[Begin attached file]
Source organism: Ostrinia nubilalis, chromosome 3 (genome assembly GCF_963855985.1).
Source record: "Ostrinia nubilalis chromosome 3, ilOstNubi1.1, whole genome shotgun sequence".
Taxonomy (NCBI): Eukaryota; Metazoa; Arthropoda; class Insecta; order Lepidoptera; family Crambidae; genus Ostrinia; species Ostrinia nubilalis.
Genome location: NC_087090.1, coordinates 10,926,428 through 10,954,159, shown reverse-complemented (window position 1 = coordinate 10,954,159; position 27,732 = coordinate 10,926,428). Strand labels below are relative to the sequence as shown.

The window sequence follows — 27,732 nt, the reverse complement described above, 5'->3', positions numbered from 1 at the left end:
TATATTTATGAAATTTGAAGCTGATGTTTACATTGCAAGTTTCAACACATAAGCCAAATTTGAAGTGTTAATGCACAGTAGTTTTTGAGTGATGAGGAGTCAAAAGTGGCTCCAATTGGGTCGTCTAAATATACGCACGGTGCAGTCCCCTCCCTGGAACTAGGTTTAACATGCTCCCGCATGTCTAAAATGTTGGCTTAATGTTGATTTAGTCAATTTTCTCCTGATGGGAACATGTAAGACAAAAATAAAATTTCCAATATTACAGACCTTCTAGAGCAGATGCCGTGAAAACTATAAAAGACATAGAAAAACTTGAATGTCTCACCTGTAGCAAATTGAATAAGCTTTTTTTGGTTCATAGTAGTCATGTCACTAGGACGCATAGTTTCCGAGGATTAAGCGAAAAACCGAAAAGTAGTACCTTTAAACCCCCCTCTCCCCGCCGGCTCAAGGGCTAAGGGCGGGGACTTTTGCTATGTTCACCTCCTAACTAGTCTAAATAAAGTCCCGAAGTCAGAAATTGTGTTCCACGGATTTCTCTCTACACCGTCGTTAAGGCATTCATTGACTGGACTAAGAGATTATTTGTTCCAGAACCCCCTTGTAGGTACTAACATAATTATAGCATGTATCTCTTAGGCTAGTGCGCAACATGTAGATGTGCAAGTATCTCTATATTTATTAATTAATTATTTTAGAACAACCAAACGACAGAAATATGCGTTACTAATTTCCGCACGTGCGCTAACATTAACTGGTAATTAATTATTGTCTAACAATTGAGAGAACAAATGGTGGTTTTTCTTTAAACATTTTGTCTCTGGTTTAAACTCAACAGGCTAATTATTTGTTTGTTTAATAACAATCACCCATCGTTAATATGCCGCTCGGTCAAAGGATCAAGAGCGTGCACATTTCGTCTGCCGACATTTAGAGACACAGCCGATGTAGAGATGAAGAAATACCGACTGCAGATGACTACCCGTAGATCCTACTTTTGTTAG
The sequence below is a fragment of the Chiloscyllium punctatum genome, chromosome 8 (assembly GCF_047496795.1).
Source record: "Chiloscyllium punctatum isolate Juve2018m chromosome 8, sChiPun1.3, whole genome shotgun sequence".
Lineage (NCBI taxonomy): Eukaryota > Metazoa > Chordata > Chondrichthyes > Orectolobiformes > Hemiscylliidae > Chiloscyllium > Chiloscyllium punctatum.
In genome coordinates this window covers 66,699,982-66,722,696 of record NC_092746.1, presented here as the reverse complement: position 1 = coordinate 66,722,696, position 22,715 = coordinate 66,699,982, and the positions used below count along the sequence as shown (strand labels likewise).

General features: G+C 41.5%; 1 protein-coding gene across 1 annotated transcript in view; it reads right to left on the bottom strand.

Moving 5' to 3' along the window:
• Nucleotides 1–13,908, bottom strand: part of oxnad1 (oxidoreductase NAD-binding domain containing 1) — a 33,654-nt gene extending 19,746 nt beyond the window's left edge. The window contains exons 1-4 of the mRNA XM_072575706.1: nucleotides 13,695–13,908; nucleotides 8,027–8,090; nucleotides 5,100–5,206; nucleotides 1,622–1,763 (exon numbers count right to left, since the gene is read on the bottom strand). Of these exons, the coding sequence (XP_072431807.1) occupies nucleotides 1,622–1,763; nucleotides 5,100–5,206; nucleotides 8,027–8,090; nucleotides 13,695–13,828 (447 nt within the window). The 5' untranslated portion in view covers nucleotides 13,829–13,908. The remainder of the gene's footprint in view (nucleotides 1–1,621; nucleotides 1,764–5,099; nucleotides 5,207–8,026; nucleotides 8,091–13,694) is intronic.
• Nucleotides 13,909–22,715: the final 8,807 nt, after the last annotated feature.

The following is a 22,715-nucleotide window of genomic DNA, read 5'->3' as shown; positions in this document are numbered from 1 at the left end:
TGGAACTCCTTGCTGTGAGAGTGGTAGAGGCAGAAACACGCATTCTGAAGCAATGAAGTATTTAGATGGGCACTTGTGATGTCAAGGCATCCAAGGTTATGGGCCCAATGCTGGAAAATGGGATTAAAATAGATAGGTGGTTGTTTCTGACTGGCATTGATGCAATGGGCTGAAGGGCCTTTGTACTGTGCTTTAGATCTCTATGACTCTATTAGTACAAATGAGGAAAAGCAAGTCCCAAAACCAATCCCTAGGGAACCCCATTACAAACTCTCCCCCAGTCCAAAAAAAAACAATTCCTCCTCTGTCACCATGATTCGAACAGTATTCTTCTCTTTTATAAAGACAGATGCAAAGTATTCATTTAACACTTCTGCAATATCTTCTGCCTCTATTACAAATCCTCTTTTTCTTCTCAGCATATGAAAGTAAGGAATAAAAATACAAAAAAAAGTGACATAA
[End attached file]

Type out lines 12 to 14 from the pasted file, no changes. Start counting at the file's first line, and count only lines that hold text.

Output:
Moving 5' to 3' along the window:
• Nucleotides 1–13,908, bottom strand: part of oxnad1 (oxidoreductase NAD-binding domain containing 1) — a 33,654-nt gene extending 19,746 nt beyond the window's left edge. The window contains exons 1-4 of the mRNA XM_072575706.1: nucleotides 13,695–13,908; nucleotides 8,027–8,090; nucleotides 5,100–5,206; nucleotides 1,622–1,763 (exon numbers count right to left, since the gene is read on the bottom strand). Of these exons, the coding sequence (XP_072431807.1) occupies nucleotides 1,622–1,763; nucleotides 5,100–5,206; nucleotides 8,027–8,090; nucleotides 13,695–13,828 (447 nt within the window). The 5' untranslated portion in view covers nucleotides 13,829–13,908. The remainder of the gene's footprint in view (nucleotides 1–1,621; nucleotides 1,764–5,099; nucleotides 5,207–8,026; nucleotides 8,091–13,694) is intronic.
• Nucleotides 13,909–22,715: the final 8,807 nt, after the last annotated feature.